PhD defence: Augusto Carlos Castro Nuñez – Københavns Universitet

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PhD defence: Augusto Carlos Castro Nuñez

Augusto Carlos Castro Nuñez defends his thesis,

Forest carbon-storage as a peacebuilding strategy: Evidence from Colombia

Professor Ole Mertz, IGN

Assessment Committee:
Associate Professor Martin Rudbeck Jepsen (chair), IGN
Senior Ecologist Finn Danielsen, NORDECO
Professor Eric Lambin, Stanford University, USA, and Université Catholoque de Louvain, Belgium

Many of the armed-conflicts in tropical regions occur in areas with high forest-cover. Generally, these areas are known for their physical potential to implement programs for forest carbon storage. Despite this important correlation, it remains uncertain what links, if any, exist between forest carbon biomass and armed conflicts. With this in mind, the present dissertation utilizes household-level surveys and data at the municipal-scale to assess potential for the integration of forest-carbon storage and peacebuilding efforts. Specifically, household surveys were used to identify factors explaining farmers’ propensity to adopt forest carbon conservation practices in situations of armed-conflicts. Meanwhile, data at the municipal-scale was used to: (1) investigate potential geographic overlaps between peacebuilding and forest carbon storage and peace building programs at national and regional levels; and (2) assess how joint outcomes of the interactions between ‘carbon-storage’, ‘armed-conflict’ and ‘deforestation rates’ are linked to social, institutional and economic factors. Our results indicate important local-level complementarities between peacebuilding and carbon storage programs. Results suggest high potential for adoption of REDD+ among conflict affected farmers and that peacebuilding efforts, such as land tenure programs, predispose farmers toward forest conservation. Nonetheless, deforestation is still present in the study area. Similarly, our results show potential national and regional level synergies between forest carbon storage and peacebuilding efforts. However, synergies would occur under specific contexts, such as regions where high conflict indicators geographically overlap with high content of forest carbon biomass as well as with high deforestation rates. Additionally, our results indicate conditions conducive to continued armed-conflict: competition for control of scarce resources (i.e. land); sites of grievances (i.e. agricultural colonization frontiers with forced migration due to land-access inequalities and violence); availability of high-value natural resources (i.e. outputs of illegal crop production) to finance agricultural colonization and guerrilla movements; and proximity to forested areas that might serve as cover for armed groups. Results also show that forest commons apparently reverse and reduce the causes of conflicts, and simultaneously provide contributions to carbon storage and to meeting local communities’ basic needs.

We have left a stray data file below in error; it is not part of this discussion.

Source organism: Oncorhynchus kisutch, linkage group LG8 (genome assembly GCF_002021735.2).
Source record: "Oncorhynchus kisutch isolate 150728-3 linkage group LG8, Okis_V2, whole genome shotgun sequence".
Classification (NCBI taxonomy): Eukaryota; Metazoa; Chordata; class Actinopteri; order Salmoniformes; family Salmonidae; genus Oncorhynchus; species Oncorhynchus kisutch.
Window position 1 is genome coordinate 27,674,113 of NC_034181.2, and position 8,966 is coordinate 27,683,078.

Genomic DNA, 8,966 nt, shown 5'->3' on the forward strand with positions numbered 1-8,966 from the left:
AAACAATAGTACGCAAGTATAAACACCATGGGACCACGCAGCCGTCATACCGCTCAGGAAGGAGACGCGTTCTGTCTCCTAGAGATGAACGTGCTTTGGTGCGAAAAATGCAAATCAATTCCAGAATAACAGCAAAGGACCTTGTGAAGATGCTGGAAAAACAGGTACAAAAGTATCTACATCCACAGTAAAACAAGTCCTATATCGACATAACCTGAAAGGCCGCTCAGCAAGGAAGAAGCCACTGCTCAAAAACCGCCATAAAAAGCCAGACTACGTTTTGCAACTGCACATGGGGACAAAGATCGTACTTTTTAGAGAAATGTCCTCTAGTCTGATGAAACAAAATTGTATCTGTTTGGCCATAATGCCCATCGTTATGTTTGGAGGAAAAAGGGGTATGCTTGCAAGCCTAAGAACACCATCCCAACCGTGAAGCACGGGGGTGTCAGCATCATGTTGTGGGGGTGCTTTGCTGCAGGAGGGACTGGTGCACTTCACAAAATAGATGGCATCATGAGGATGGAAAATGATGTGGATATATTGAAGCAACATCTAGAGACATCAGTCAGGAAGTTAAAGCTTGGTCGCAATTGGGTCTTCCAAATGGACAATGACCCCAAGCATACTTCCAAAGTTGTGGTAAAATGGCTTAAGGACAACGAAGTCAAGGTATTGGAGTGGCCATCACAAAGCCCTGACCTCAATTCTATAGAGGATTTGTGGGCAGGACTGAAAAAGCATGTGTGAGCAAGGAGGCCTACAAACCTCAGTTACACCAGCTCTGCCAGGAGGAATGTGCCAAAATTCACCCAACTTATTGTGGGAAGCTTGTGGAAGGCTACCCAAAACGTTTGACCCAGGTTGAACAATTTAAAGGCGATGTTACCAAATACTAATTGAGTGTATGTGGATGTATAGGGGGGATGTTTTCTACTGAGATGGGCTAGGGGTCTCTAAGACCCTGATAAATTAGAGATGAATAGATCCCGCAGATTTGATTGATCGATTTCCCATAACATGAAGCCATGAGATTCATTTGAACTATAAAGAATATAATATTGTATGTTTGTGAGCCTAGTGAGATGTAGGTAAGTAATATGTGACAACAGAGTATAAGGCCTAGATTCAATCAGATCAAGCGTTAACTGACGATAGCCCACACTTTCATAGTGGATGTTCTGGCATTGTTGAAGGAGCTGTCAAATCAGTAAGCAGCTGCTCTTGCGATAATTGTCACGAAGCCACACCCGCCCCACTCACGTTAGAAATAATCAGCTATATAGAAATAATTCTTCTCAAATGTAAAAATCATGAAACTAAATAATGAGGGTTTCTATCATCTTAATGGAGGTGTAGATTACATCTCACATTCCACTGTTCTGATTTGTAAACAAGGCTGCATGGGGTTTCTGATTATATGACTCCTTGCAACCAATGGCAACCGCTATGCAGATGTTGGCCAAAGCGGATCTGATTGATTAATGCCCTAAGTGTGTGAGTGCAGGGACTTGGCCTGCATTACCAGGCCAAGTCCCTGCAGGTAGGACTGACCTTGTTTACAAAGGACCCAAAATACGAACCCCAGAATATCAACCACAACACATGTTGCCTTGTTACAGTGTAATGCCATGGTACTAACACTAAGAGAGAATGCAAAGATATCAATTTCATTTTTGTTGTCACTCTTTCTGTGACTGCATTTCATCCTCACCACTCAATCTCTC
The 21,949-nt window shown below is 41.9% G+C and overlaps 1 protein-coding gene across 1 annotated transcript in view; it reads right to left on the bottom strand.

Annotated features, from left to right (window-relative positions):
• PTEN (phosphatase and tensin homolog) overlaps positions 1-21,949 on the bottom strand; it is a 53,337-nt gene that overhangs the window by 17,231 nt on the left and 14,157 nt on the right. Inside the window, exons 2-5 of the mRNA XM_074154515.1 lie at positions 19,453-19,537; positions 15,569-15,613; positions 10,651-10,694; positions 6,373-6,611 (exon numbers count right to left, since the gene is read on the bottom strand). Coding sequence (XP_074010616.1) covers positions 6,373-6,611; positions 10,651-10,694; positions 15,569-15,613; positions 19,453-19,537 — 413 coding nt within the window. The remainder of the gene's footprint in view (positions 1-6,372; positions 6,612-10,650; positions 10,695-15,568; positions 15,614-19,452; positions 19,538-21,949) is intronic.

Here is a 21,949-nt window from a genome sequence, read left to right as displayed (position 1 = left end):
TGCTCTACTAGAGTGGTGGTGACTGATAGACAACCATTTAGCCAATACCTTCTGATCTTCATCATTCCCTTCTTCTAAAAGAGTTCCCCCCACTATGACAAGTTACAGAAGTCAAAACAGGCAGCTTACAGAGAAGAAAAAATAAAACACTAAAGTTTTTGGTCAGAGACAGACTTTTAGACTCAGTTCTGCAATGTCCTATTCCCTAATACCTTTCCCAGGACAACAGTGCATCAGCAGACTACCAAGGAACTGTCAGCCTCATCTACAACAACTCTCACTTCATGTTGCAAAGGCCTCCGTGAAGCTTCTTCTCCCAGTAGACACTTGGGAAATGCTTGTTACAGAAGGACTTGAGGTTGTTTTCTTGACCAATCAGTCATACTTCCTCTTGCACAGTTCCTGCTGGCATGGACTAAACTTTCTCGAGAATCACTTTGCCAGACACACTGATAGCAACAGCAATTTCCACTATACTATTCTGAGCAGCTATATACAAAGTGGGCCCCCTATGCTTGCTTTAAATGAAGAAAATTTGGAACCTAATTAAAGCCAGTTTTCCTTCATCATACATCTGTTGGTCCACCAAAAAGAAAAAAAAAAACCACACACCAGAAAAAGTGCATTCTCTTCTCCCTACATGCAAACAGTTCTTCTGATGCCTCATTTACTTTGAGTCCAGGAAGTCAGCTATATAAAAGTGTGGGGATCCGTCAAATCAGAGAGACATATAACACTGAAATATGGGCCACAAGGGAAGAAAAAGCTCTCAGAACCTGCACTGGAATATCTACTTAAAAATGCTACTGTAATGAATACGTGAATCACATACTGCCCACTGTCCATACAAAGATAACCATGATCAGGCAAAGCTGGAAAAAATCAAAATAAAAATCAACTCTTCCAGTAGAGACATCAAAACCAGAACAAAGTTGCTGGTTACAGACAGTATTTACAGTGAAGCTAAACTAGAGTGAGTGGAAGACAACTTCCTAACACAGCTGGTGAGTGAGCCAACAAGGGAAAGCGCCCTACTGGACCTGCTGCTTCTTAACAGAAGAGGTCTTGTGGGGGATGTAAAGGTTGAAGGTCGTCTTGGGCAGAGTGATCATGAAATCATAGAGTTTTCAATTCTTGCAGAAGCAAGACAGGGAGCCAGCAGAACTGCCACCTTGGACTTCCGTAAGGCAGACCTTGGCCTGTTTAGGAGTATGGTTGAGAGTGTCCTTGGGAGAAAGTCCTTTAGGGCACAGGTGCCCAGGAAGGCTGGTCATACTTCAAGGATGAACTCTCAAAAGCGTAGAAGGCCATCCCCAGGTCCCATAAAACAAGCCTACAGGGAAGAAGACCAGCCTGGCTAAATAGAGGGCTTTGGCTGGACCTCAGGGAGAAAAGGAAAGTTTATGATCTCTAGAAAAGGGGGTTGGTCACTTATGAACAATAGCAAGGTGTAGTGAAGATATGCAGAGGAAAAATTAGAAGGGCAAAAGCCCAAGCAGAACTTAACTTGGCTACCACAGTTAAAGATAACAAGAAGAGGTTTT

The thesis is available from the PhD administration, office 04.1.417